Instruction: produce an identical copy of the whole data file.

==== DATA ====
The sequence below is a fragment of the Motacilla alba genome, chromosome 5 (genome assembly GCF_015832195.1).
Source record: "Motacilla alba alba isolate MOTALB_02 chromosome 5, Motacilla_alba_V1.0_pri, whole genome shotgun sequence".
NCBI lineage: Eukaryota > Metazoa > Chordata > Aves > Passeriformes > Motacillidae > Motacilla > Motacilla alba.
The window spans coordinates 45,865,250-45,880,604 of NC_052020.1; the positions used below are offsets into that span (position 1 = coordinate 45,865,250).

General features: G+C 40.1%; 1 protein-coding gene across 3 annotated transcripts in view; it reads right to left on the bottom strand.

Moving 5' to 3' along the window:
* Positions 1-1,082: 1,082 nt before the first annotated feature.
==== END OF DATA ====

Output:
The sequence below is a fragment of the Motacilla alba genome, chromosome 5 (genome assembly GCF_015832195.1).
Source record: "Motacilla alba alba isolate MOTALB_02 chromosome 5, Motacilla_alba_V1.0_pri, whole genome shotgun sequence".
NCBI lineage: Eukaryota > Metazoa > Chordata > Aves > Passeriformes > Motacillidae > Motacilla > Motacilla alba.
The window spans coordinates 45,865,250-45,880,604 of NC_052020.1; the positions used below are offsets into that span (position 1 = coordinate 45,865,250).

General features: G+C 40.1%; 1 protein-coding gene across 3 annotated transcripts in view; it reads right to left on the bottom strand.

Moving 5' to 3' along the window:
* Positions 1-1,082: 1,082 nt before the first annotated feature.